Skip to main content

4 Subtle Signs of Endometriosis

4 Subtle Signs of Endometriosis

Roughly 10% of women and girls of reproductive age experience endometriosis, with many cases going undiagnosed. Pain caused by the internal bleeding is often brushed off as normal menstrual cramps or misdiagnosed entirely, which is why it’s important to find a specialist who listens to you and recognizes the symptoms, however subtle. 

Physicians for Women in Madison, Wisconsin, provides dedicated care from a team of experienced gynecologists. We can diagnose endometriosis and recommend treatment options. 

Endometriosis basics

Endometriosis is a common gynecological condition, affecting nearly 200 million women around the world. It occurs when the the cells that make up the lining of your uterus, known as the endometrium, begin to grow outside of the uterus. 

Endometrial cells can grow in many areas of the pelvis, including the ovaries, bowels, bladder, fallopian tubes, and even the rectum. When your menstrual cycle begins, this tissue breaks down and tries to shed, but there’s nowhere for the blood or tissue to go. 

The muscle tissue around the cells contracts, trying to get rid of the tissue, just as your uterus does.These cramps can cause pain ranging from mild to severe. 

Left untreated, endometriosis may lead to internal scarring and infertility, as well as chronic pain and heavy bleeding. However, it often takes years to diagnose endometriosis, and some women struggle to find doctors who take them seriously.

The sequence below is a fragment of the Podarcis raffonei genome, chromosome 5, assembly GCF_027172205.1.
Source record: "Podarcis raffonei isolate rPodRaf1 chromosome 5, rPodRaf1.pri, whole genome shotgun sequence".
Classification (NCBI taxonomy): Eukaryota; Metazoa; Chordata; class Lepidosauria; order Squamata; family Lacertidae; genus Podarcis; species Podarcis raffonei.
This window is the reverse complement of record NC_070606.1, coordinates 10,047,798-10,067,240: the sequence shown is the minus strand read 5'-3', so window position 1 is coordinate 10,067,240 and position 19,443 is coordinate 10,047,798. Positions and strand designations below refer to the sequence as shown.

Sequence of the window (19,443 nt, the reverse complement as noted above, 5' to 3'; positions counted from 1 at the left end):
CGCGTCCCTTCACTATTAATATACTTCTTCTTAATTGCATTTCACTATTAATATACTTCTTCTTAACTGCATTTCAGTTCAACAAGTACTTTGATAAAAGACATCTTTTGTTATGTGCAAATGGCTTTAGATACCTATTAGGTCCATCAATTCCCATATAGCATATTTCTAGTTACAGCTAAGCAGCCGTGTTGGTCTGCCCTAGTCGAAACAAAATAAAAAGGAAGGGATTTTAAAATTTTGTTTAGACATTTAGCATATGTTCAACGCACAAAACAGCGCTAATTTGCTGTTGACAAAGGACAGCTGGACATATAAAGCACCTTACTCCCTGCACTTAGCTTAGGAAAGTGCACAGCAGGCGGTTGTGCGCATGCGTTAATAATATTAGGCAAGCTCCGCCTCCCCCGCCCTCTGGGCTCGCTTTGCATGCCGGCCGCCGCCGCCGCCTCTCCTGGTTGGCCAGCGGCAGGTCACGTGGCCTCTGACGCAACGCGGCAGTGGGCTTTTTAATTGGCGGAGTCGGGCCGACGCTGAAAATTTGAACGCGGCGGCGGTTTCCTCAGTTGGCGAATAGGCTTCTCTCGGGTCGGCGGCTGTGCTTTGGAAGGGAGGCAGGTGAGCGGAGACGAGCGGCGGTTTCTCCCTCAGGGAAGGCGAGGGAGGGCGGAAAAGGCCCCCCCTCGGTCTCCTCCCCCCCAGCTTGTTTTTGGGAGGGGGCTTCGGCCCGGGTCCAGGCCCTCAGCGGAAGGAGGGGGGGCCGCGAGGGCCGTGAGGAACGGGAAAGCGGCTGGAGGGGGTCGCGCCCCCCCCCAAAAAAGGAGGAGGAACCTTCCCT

Symptoms of endometriosis 

At Physicians for Women, our team believes in approaching every patient with empathy. During your consultation, be sure to mention all symptoms you experience throughout the month, especially in the days leading up to, during, and after your period. 

Common symptoms

Everyone experiences endometriosis differently, depending on where the endometrial tissue has attached itself. Common symptoms include: 

These aren’t all you should be talking to your doctor about, as many of these symptoms often point at other diagnoses. Make sure you cover any other health problems you have, even if you’re not sure they’re directly connected to your bleeding and pain.

Subtle symptoms

Endometrial cells attached to the bladder, bowels, and other organs can also cause more subtle symptoms, such as: 

1. Digestive and bowel disturbances

Often mistaken for irritable bowel syndrome, many women struggle with digestive issues in the days surrounding their period. This might include stomach upset, painful bowel movements, and acid reflux. 

2. Blood in the stool or urine 

While the issue should be taken to your doctor regardless of whether you think endometriosis is to blame, blood in the stool or urine can occur if the endometrium bleeds into the bladder or rectum. 

3. Severe pain during ovulation

Mild discomfort during ovulation, known as mittelschmerz, isn’t uncommon. However, if you feel severe pain on both sides during ovulation, it might be a sign of endometriosis.   

4. Sciatica and tailbone pain 

Sometimes, an endometrial implant can end up as far as your tailbone or sciatic nerve, which can lead to a literal pain in the butt. If you experience tailbone pain and sciatica associated with your menstrual cycle, be sure to mention it. 

The team at Physicians for Women shows compassion and understanding as we diagnose and treat your condition. To learn more, call 608-227-7007 or book an appointment online


You Might Also Enjoy...

What Does Colposcopy Feel Like?

Ever had an “abnormal” Pap smear result? If so, your doctor may have recommended a colposcopy. If you’re worried, knowing the facts can set your mind at ease.